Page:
Period: May 9-15, 2020
Main topic: Acute deflationary trends in the United States combined with a unique scale of money injection.
This combination of factors indicates a fundamental change in both consumer behavior and the basic patterns of entrepreneurial behavior.
In particular, savings rose sharply, although due to the closure of stores, this figure is too early to evaluate.
China’s investment and industrial production are recovering – but retail remains deeply in the red:
Germany’s GDP has fallen at the worst rate since 2009:
And Eurozone GDP as a whole even surpassed the 2009 collapse:
Britain’s GDP has the worst dynamics since the end of 2008, the annual change is the weakest since the end of 2009. In March, industrial output in Britain fell by 4.2% per month – the bottom since the late 1970s, the annual dynamics are the weakest since August 2009 (-8.2%). A similar situation is in manufacturing industries (-9.7%).
Industrial production in Italy in March collapsed by 28.4% per month – a minimum in 60 years of observation. Annual dynamics (-29.3%) are the worst in the history of the review since 1991.
In general, in the Eurozone it is -11.3% per month (anti-record for 30 years of observations) and 12.9% per year (minimum since August 2009).
Mexico’s industrial production in March fell 5% per year – a 10-year low. In India, -16.7% is a historical anti-record since 1994.
In the USA, industrial production collapsed by 11.2% per month (minimum since 1946) and 15.0% per year (since 2009). The same picture is in the manufacturing sectors (-13.7% and -18.0%). Capacity utilization is the worst in 53 years of observation (64.9%).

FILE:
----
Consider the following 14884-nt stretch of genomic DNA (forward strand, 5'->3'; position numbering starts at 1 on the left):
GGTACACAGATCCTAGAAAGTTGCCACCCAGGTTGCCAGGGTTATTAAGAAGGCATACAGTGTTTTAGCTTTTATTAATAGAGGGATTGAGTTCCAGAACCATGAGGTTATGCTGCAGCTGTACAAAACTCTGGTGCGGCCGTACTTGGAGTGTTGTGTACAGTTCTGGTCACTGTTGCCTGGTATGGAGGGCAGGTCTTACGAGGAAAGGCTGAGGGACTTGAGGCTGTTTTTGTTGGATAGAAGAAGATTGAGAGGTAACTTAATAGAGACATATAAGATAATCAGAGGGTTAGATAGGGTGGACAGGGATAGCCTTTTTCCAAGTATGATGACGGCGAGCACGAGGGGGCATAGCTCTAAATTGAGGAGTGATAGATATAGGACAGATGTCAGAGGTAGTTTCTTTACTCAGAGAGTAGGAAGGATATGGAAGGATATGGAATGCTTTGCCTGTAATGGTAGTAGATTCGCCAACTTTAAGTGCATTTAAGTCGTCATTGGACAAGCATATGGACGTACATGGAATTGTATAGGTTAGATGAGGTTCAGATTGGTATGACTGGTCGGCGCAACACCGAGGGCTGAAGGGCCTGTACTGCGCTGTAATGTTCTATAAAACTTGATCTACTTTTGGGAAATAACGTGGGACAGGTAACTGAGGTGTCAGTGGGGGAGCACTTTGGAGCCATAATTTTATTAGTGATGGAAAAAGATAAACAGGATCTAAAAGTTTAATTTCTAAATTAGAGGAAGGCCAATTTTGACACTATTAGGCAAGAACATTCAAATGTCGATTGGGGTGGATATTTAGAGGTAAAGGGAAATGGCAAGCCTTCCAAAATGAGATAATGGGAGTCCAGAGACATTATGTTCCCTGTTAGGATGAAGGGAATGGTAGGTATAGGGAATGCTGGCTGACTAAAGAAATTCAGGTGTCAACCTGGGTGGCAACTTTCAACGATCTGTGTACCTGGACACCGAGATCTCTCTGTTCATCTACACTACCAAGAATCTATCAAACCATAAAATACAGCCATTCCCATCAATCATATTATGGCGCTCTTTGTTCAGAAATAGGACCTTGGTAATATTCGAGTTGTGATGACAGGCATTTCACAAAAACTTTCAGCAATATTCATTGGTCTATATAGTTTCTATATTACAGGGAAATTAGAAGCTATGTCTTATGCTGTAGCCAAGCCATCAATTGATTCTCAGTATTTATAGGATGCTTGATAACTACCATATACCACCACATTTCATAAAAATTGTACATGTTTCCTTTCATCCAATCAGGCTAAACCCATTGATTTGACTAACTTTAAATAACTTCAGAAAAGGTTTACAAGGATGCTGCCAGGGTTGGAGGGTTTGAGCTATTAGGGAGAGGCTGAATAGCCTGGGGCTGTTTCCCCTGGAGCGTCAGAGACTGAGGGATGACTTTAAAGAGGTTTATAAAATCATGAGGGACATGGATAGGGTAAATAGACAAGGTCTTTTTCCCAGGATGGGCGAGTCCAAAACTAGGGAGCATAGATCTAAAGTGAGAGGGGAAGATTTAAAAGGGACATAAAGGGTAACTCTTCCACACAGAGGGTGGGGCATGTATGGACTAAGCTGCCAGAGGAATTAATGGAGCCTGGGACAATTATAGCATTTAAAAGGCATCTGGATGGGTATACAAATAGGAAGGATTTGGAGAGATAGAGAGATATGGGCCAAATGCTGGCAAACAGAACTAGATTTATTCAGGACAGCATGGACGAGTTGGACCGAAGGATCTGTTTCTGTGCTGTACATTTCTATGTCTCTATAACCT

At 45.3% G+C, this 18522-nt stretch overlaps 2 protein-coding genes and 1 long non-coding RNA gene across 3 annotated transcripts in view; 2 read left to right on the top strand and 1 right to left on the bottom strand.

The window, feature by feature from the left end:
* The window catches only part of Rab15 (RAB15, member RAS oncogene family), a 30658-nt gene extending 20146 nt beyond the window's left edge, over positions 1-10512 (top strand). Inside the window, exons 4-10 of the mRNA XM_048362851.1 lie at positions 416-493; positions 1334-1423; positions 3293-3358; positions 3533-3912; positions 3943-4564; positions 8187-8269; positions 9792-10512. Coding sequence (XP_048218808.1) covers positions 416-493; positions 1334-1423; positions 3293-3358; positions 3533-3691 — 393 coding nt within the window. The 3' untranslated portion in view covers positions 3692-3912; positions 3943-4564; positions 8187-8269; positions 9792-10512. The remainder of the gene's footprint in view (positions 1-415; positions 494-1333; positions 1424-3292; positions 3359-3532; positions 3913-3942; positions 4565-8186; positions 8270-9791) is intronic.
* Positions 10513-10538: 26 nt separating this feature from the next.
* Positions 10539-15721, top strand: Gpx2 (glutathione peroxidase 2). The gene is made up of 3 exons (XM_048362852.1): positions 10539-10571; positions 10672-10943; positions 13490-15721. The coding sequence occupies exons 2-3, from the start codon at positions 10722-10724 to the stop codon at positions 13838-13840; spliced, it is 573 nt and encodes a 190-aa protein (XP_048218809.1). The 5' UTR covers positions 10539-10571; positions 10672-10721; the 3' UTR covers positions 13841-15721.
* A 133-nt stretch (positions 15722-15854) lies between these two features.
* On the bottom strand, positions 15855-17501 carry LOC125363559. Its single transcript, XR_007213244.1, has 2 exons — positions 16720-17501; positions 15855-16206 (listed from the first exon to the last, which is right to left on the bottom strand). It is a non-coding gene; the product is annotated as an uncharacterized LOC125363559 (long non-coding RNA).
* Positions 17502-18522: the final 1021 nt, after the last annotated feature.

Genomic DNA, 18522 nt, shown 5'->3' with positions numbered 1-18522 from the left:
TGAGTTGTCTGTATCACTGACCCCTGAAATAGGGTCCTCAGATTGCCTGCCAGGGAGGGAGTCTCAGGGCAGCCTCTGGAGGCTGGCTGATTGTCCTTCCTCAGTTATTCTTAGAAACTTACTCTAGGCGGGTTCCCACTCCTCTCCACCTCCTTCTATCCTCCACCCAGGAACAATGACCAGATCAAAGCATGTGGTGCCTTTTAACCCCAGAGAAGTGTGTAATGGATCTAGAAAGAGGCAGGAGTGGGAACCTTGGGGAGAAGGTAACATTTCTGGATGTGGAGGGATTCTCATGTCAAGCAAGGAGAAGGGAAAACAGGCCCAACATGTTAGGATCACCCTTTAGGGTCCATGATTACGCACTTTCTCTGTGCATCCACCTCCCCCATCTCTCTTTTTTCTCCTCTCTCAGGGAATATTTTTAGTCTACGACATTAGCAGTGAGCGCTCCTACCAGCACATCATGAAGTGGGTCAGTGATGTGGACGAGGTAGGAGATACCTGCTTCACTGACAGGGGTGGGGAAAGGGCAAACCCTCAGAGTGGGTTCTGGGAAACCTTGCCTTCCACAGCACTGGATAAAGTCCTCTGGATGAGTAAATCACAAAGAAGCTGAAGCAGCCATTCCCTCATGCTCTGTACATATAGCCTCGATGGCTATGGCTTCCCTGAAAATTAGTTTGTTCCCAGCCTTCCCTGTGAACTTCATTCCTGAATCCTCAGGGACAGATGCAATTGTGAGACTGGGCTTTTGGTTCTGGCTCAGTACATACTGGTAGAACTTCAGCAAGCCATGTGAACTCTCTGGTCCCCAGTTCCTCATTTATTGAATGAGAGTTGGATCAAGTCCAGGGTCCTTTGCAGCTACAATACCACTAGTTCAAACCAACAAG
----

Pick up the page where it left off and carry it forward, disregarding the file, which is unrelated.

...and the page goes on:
Sales in Canadian manufacturing fell 9.2% per month in March – a repeat of the record in 39 years of observation.
Orders for machine tools and equipment in Japan at a 10-year bottom; the annual decline is almost twofold.
Leading indicators of Japan at the bottom since June 2009, coinciding indicators are minimal since June 2011.
US CPI in April fell by 0.8% per month – a minimum since December 2008; gasoline fell by 20.6%, as expected, prices for insurance, tourism, airline tickets and clothing also collapsed. On the other hand, home food prices rose by 4.1%, the highest since February 1974. Excluding fuel and food, prices fell 0.4% per month – an anti-record in the history of the review since 1957. US PPI collapsed at a record 1.3% per month. The mood of small business in the United States is the most pessimistic since March 2013.
The US federal budget deficit in April reached $ 738 billion – a historic peak, 2.5 times greater than the previous record.
US retail sales fell 16.4% per month and 21.6% per year – both of which are the worst in history:
The Australian economy lost nearly 600 thousand jobs in April – a historical record with a 7-fold margin.
In the United States in early May, nearly 23 million people received unemployment benefits.
The Central Bank of Mexico cut the rate by 0.5% to 5.5%.
The colossal amount of cash thrown by the US Federal Reserve into the economy will inevitably show itself in inflationary processes. It is already clear that the enterprises that received support are not inclined to just pay salaries and support jobs, and their propensity to save has grown sharply (typical situation in a crisis period). As a result, on the one hand, there will be a significant increase in prices for some sectors, and for others, deflationary trends will manifest themselves. Prices will rise over time there (cost inflation will play a role), but it will be extremely difficult to predict the dynamics of these processes.
In fact, it can be stated that the economy has entered a period of high turbulence, characterized by rapid fluctuations in prices and rates, demand and tariffs. In addition, strong currency fluctuations are possible. For established businesses, even if there is a steady demand, the main problem will be the forecast of financial flows and resources.
In addition, the renewed discussion between Trump and Fed head Powell about lowering rates in the negative area, in fact, means, if Trump wins, the final destruction of the world dollar (Bretton Woods) system. Of course, its destruction is already inevitable, but if rates become negative this process will significantly accelerate.